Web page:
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Title: Studies on the metabolism and toxicity of phenformin
Author: Guest, Derek
ISNI:       0000 0001 3521 8315
Awarding Body: University of Surrey
Current Institution: University of Surrey
Date of Award: 1978
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Phenformin (N[1]-phenethylbiguanide) is an oral hypoglycaemic agent which has been in use in the U. K. since 1959 for the treatment of some forms of diabetes. In recent years there have been reports of lactic acidosis associated with phenformin therapy, particularly in patients with renal or hepatic diseases. Metabolic and pharmacological studies in the rat and guinea-pig have shown that a number of factors are involved in the differences in response to phenformin in these species. Following a low oral dose of [2'-[14]C] phenformin rats excreted the radioactivity more rapidly than guinea-pigs and metabolised the drug more extensively. The rat eliminated almost 88% of a 7 mg/kg dose in the urine and faeces in 24h and the urine contained almost entirely 4-hydroxyphenformin (free and conjugated with glucuronic acid) which had no effects on blood lactate or glucose concentrations in this species. The guinea-pig excreted only 57% of a 25 mg/kg dose and 50$ of the urinary radioactivity (18.5% of the dose) was unchanged phenformin. The rat actively eliminated a large proportion (26% in 6h) of a 20 mg/kg intraduodenal dose of [2'-[14]C] phenformin in the bile, most of the radioactivity being attributable to the parent compound. In the guinea-pig biliary excretion was initially rapid but declined so that only 6% of the same dose was eliminated in 6h. The possibility that active biliary excretion of phenformin is inhibited by the pharmacological effects of the drug in the guinea-pig is discussed. After oral administration of [2'-[14]C] phenformin guinea-pig urine contained no 4-hydroxyphenformin but small amounts were detected after intraperitoneal administration. After both routes of administration guinea-pig urine contained a novel metabolite and its glucuronide. After oral administration a second novel metabolite was detected in guinea-pig faeces. These metabolites have not been completely characterised but in both cases the biguanide portion of the metabolites had been modified. The urinary metabolite is probably the product of aliphatic hydroxylation rather than aromatic hydroxylation. The identification and pharmacological properties of these metabolites remain to be determined. Preliminary in vitro studies using isolated rat and guinea-pig hepatocytes showed a faster rate of metabolism of [2'-[14]C]phenformin in rat cells. Rat cells produced significant amounts of 4-hydroxy-phenformin and its glucuronide but guinea-pig cells did not. In the rat the time taken to eliminate the dose and the extent to which phenformin was excreted unchanged in the urine increased with larger doses of the drug. After a high oral dose (100 mg/kg) 24% of the urinary radioactivity (12.5% of the dose) was attributable to unchanged phenformin. Pharmacological studies showed that the rise in blood lactate concentrations and fall in blood glucose concentrations associated with phenformin were dose related in the rat. The relationship between this observation and the increased elimination of unchanged drug in rat urine after high doses is discussed in terms of a first-pass effect for phenformin in the rat. The dose-response data indicated a critical dose in rats in the region of 120 mg/kg intraperitoneally, at which point marked increases in the pharmacological effects of the drug were seen. Normal and fasted guinea-pigs were more susceptible than rats to both pharmacological actions of phenformin. 4-Hydroxy-phenformin produced hyperlactataemia in guinea-pigs without affecting blood glucose levels. The possibility that the guinea-pig may produce a biologically active metabolite has not been resolved, but the differences in pharmacological response to phenformin in the rat and guinea-pig have been explained by the results in the thesis, which show a slower rate of metabolism and excretion of the drug in the guinea-pig, together with the established biochemical differences in the mechanisms of carbohydrate regulation in these species. Sodium dichloroacetate was effective in reducing phenformin-associated hyperlactataemia in rat and guinea-pig and prevented the increase in blood lactate levels caused by 4-hydroxyphenformin in guinea-pigs.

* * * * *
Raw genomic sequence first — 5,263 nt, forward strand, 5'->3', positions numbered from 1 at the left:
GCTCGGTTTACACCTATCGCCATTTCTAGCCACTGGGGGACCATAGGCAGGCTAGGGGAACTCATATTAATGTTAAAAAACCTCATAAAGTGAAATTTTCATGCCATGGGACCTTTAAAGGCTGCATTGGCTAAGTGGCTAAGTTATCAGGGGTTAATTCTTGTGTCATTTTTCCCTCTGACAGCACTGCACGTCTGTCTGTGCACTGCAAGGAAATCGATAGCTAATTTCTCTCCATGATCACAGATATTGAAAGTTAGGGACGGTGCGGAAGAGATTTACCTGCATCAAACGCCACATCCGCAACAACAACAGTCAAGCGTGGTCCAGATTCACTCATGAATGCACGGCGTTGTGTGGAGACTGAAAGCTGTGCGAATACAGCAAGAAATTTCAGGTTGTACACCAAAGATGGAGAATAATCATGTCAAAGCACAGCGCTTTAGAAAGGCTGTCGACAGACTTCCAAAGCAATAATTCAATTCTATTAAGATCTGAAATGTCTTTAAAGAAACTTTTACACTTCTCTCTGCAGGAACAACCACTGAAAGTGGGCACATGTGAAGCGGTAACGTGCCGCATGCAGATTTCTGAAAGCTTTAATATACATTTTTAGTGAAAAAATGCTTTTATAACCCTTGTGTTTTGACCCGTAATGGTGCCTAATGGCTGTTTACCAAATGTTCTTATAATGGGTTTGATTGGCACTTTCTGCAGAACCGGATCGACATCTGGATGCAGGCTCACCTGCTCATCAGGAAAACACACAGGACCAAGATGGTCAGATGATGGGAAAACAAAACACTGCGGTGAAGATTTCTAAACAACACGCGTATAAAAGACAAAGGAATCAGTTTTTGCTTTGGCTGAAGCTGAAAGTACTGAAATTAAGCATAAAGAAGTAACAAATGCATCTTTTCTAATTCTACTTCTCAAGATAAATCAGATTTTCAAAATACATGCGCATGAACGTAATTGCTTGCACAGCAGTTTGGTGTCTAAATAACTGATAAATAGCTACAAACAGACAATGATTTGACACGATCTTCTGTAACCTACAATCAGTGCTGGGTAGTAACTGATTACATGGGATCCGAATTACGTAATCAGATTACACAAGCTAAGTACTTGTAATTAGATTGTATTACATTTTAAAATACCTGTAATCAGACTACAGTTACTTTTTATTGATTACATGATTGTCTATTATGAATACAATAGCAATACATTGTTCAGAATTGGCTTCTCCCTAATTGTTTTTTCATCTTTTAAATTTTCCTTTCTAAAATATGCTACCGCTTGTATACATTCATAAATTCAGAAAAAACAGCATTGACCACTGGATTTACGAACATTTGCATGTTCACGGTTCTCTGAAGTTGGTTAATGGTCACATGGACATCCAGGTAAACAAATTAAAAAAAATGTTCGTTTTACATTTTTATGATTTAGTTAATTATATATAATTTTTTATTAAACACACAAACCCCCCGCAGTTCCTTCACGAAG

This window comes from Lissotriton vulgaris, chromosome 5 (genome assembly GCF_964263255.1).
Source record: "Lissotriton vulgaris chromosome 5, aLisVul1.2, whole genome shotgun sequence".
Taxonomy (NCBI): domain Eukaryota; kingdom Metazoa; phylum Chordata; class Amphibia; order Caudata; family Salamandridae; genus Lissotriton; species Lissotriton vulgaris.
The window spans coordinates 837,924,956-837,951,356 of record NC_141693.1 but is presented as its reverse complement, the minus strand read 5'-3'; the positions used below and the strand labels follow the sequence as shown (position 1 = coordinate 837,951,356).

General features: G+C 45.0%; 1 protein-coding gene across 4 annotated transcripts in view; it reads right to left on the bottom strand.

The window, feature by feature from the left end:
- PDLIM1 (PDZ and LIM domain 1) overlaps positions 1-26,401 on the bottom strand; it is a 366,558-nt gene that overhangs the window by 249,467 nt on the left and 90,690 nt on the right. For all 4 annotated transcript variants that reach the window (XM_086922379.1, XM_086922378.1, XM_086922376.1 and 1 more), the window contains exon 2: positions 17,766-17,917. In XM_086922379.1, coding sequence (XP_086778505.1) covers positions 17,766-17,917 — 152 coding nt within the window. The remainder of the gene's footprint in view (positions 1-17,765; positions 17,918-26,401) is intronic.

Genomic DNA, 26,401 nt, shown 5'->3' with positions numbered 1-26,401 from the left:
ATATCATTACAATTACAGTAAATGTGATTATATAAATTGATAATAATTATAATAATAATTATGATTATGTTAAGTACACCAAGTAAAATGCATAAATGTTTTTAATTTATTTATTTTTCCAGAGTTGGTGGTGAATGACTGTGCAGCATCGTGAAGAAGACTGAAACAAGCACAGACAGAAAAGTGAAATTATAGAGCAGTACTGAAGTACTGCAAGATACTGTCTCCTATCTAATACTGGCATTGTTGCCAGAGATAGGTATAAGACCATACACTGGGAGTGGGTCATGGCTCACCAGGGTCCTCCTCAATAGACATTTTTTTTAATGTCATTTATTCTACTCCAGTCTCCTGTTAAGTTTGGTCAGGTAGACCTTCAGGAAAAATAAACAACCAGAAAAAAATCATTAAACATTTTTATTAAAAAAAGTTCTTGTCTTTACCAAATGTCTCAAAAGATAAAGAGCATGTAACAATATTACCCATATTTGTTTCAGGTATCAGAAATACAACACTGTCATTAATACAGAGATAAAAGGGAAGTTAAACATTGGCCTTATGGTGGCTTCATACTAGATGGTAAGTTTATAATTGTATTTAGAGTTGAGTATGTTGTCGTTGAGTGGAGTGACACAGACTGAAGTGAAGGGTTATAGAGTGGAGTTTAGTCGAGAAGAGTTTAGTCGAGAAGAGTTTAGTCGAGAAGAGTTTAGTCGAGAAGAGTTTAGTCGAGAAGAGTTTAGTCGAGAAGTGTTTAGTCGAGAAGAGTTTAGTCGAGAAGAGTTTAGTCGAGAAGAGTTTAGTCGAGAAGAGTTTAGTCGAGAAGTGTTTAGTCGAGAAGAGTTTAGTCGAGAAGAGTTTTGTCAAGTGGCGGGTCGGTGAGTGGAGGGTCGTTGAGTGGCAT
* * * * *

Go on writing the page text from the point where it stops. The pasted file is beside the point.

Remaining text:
Supervisor: Not available Sponsor: Not available
Qualification Name: Thesis (Ph.D.) Qualification Level: Doctoral
EThOS ID:  DOI: Not available